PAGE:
Impact Investing, Impact Management and Impact Consuming


Impact Investing, Impact Management
and Impact Consuming

At a recent conference we attended, Amy Clarke (the co-founder of Tribe Impact) acknowledged that “every investment is an impact investment” - a statement we struggle to disagree with as every investment should be seen as an attempt to change the world is some way or another.

However, a question that for so long has been ignored, is what impact investment is having on non-financial factors such as the environment, gender inequality, access to basic services, etc. Whilst, therefore, there is clearly a wider debate around the definition of impact investment, we believe that impact investing’s true meaning is that investment has a goal of achieving a positive result on a social or environmental issue.

Companies and investors need to start asking what is the totality of all the impacts of an investment? Since it should be positive in its impact on social and environmental issues on the whole, we must also start asking what the base-line for comparison is; what are the targets and how do we measure progress? Ways of measuring the impact of investment are starting to come into focus. Various initiatives to define and measure impacts are beginning to be applied more often, such as The Impact Management project - an emerging global impact measurement tool by Bridges Ventures. There’s also The Sustainable Development Goals (SDGs) for example, which present a set of global targets covering all economic, environmental and social aspects.

• The Impact Management Project

• Sustainable Development Goals (SDGs)

Of course, investors are not the only decision makers who have impact. Managers of businesses make decisions every day that have multi-dimensional impacts. A systems based approach to investment appraisal would cover the non-financial impacts, both good and bad. So to what extent and how do organisations that have environmental goals factor this into every decision? Investment appraisal and the way it is taught and practiced is entirely focused on the financial aspect, despite the fact that other non-financial factors can be more strategic (and therefore, more important).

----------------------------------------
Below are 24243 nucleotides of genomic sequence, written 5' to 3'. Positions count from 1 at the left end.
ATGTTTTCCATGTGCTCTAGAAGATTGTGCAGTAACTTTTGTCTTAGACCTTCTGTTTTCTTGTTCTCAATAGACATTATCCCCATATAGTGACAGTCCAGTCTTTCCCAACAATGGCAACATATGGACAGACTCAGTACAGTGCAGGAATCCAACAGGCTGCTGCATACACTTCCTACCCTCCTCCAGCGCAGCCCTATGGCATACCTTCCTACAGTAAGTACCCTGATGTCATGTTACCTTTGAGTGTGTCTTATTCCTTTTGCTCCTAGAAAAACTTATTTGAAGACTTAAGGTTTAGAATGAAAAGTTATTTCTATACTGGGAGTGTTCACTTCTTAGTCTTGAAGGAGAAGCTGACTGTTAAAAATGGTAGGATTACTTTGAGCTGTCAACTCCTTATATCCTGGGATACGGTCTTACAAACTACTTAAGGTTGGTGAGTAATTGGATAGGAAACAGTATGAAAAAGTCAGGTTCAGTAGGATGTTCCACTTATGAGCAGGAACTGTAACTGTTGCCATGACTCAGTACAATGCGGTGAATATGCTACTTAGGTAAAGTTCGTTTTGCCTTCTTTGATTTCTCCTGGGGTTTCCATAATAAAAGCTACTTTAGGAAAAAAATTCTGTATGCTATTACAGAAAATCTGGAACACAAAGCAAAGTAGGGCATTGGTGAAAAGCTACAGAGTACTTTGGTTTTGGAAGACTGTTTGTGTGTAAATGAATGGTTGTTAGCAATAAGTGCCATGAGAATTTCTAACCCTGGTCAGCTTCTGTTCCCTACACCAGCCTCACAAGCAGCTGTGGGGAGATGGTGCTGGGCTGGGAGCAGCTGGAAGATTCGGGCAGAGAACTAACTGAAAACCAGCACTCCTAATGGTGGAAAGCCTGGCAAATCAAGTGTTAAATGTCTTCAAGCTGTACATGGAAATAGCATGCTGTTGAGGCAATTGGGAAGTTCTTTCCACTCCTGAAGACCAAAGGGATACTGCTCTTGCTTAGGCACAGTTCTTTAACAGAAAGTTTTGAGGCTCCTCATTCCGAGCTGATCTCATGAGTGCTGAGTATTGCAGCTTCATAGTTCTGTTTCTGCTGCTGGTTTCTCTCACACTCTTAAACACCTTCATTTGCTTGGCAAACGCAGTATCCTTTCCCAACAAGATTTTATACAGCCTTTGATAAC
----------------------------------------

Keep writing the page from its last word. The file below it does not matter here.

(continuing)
Consumers are also part of the impact process. Daily purchase decisions often have an impact on distant part of the world as a result of long supply chains that can be negative in various aspects when viewed against the lens of SDGs. Systems that bring greater transparency of the impacts to consumers - such as FairTrade - have emerged, but there’s still al to more to be done to ensure consumers factor in the effects of decisions.

Whilst there’s a lot to continue to think about and many questions to ask, impact investing is certainly growing in volume and it’s a really positive trend that all of us at Cameron Barney fully support. We only work with clients who are responsible and ethical, and have a strong vision for leading positive changes through sustainable infratech. When supporting the growth of these clients, we consider the impact that investment will have on all stages, from the actions of management to consumer stages. And when capital is gained to stimulate growth, we can rest assured that its impact is doing good for the planet by developing non-financial strategies, and isn’t just lining an individual’s pocket.

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